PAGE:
This project will explore the public perception of chemistry. Each participating student will analyze a movie. Movies may be selected from the list on the following page or the student may find analyze any other academically acceptable movie with a chemist or chemical theme. All reviews will use academically acceptable language, spelling, and grammar and be 400 words minimum.
For each movie, the student will post the following in the Chemistry in the Movies folder on Blackboard.
* Summary: Write a summary (20 words minimum) of the movie’s chemical theme.
* Most Important Scene: Write a description of the most important chemical scene, or scene about chemistry, from the movie (40 words minimum).
* The Chemistry Involved: Write a short evaluation of the chemistry, economics, or environmental impact involved in the scene.
* Is the Science Possible?: How realistic is the movie? Is the science possible? Research this and provide references. This is the most important part of the project.
* Portrayal of Chemistry and Chemists: Write a short evaluation of how this movie portrays chemistry and chemists.
* Three Facts that Prove I saw the Movie: Identify 3 key facts from the movie to prove that you actually watched the movie.
* Viewer Rating: Provide a viewer rating for other classmates to aid in their movie selection. Use the following scale: 1- Avoid at all cost, 2- Watch when you can’t sleep, 3– Worth renting, and 4- Must see.
Example: “The Invisible Man,” 1933, Claude Rains, Gloria Stuart. Chemist Jack Griffin takes monocaine, becomes invisible, goes mad, fails to develop reversion formula, wreaks havoc and is killed by the chief detective.
Summary: Dr. Jack Griffin was an assistant food preservation chemist. Dr Jack Griffin, an assistant food preservation chemist, is a brilliant scientist who used monocaine as the primary component of a concoction of chemicals to render himself invisible.
Most Important Scene: To me the most important chemistry set-up was when the laboratory manager was using a centrifuge with the test tubes circling in the air. The centrifuges that I have seen contain the test tubes in case they shatter. The most important only chemistry scene involved the discussion of the properties of monocaine by the laboratory manager.
The Chemistry Involved: Monocaine, the most important chemical in the formula, removes the color of anything it touches. In a human, it removes coloring from compounds that make up the body, leaving it so transparent that it appears to be invisible.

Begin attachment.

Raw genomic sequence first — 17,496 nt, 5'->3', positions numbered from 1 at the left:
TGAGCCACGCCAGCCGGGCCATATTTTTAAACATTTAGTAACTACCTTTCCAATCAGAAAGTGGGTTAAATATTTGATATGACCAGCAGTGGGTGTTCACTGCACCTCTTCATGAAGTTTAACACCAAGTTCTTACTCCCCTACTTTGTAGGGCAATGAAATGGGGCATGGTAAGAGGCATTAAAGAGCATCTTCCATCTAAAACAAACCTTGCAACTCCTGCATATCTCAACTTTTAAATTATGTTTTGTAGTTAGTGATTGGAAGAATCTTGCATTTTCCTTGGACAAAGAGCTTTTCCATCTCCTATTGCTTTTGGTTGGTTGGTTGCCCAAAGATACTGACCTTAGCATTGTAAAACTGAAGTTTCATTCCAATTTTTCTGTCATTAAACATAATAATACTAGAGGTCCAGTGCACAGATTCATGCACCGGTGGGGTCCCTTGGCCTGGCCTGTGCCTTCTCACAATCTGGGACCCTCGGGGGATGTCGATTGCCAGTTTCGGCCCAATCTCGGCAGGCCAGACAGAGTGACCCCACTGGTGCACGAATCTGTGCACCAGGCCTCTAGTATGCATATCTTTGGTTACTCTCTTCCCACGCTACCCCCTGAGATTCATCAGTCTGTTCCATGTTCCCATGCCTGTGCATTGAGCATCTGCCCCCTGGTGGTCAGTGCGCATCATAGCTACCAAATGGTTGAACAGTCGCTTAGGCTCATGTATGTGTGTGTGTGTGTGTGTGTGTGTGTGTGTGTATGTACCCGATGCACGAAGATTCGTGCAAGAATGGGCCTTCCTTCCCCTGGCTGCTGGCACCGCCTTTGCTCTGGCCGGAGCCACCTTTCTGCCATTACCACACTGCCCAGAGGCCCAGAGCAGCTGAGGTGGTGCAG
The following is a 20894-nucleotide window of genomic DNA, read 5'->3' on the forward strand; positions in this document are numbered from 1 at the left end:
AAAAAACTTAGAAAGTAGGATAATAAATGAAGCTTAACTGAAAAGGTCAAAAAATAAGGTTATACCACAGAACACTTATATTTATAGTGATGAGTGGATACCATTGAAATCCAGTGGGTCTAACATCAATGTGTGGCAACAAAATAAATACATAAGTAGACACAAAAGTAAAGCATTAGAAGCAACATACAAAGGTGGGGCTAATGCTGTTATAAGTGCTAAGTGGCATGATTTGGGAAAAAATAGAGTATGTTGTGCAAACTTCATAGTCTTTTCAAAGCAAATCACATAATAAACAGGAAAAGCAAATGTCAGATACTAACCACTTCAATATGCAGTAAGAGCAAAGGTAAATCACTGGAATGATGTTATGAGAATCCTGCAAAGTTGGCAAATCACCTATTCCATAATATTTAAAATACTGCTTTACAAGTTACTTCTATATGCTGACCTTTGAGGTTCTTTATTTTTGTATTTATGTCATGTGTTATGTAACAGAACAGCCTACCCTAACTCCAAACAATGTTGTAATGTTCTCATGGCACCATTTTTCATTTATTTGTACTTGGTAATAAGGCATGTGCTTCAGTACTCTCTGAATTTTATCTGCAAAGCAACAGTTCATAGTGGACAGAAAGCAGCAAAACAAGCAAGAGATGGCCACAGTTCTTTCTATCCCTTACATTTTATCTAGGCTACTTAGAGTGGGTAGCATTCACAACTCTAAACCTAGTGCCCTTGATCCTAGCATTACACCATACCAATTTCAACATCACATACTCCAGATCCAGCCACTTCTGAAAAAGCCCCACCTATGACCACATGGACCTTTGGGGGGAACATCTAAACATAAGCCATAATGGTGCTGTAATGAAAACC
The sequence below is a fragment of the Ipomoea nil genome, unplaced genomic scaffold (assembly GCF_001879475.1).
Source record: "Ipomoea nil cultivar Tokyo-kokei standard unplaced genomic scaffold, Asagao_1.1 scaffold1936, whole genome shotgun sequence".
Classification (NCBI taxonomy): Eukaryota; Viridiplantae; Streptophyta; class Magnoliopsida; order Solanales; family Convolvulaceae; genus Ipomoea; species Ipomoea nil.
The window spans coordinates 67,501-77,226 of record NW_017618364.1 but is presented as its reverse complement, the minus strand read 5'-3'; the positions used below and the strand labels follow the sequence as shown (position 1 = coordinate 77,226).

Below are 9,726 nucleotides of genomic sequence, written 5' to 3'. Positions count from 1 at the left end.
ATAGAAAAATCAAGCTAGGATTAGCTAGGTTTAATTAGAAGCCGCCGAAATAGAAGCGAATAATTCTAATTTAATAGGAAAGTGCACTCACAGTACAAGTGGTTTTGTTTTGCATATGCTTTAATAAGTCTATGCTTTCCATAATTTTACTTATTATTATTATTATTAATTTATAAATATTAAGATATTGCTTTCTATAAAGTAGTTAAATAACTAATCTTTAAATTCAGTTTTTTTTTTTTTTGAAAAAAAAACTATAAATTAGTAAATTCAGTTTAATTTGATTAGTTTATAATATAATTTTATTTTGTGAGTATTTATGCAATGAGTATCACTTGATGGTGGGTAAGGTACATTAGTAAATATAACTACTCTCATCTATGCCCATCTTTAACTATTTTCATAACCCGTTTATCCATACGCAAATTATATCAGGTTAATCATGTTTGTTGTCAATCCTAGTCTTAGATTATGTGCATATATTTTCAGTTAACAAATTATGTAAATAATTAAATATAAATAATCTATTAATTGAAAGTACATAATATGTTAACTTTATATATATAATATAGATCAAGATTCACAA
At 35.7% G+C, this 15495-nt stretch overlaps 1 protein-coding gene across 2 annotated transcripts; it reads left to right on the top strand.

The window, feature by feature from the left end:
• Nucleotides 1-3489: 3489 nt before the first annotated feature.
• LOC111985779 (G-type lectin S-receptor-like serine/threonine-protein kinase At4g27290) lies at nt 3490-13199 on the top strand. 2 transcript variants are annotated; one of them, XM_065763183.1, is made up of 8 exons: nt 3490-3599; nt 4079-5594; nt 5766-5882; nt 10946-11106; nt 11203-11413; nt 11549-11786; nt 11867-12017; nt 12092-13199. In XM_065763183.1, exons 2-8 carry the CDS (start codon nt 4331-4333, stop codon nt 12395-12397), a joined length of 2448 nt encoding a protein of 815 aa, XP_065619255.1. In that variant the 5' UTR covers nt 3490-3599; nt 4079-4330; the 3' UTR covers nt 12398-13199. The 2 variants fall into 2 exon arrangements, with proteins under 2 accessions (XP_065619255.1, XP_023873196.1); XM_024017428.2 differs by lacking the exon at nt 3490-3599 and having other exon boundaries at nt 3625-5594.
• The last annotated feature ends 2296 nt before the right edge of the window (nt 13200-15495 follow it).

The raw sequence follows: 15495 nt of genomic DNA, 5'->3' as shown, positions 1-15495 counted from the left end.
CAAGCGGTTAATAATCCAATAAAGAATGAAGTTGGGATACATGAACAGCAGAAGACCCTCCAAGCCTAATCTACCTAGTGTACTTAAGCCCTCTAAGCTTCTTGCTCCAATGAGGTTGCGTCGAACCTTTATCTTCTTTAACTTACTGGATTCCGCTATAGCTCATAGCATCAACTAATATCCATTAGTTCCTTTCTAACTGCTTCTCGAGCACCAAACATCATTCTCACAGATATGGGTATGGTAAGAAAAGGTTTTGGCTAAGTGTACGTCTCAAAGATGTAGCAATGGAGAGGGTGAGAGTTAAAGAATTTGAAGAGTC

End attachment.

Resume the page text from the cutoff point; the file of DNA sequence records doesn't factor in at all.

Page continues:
Is the Science Possible?: Owen (2005) reports that plasmodic covers may keep light from scattering and reduce the visibility of an object. Fox (2006) reported advances in invisibility theory. New metamaterials may be able to hide objects from visible light by bending light around the object and meeting at the opposite end. This makes the object appear to be invisible.
Fox suggested that “science-fiction portrayals of invisibility, such as the cloaking devices used to hide space ships in Star Trek, might be truly possible.” Owen (2006) asserted that a chemical route to human invisibility (as used in The Invisible Man) is unlikely because the biomolecules necessary for human life require the absorption and scattering of light. He observed that hiding objects by curving space itself is also unlikely. According to Owens, the most likely method that would work for rendering an object invisible would be bending light around the object.
In conclusion, the science of ingesting a chemical to become invisible is not likely, however, cloaking an object by bending light around the object may be possible in the future.
Portrayal of Chemistry and Chemists: The chemist originally has both a strong interest in chemistry and an interest in becoming an important scientist. His own desires and the chemical that he consumes drive him mad and eventually lead him to his own destruction. Science is seen as strong, powerful, and dangerous.
Three Facts that Prove I saw the Movie:
1. The centrifuge used in the movie spun the test tubes around in the air like a helicopter.
2. The owner of the hotel was named Mac.
3. The “stone” wall flopped when Dr. Griffin leaned on it.
Viewer Rating: I rate this move as a 1 out of 4. It was very long and very slow. I recommend students try a different movie unless they like old black and white movies.
Fox, M. 2006. Invisibility device possible, in theory. News in Science. Friday, 26 May 2006 Retrieved on July 2007 from http://www.abc.net.au/science/news/stories/s1648328.htm
Owen, J. 2005. Invisibility Shields Planned by Engineers. National Geographic. 28 Feb 2005 Retrieved on July 2007 from http://news.nationalgeographic.com/news/2005/02/0228_050228_invisibility.html
Smith, D.R. 2006. Blueprint for Invisibility. Novel Electromagnetic Materials. 28 May 2006 Retrieved on July 2007 from http://www.ee.duke.edu/~drsmith/cloaking.html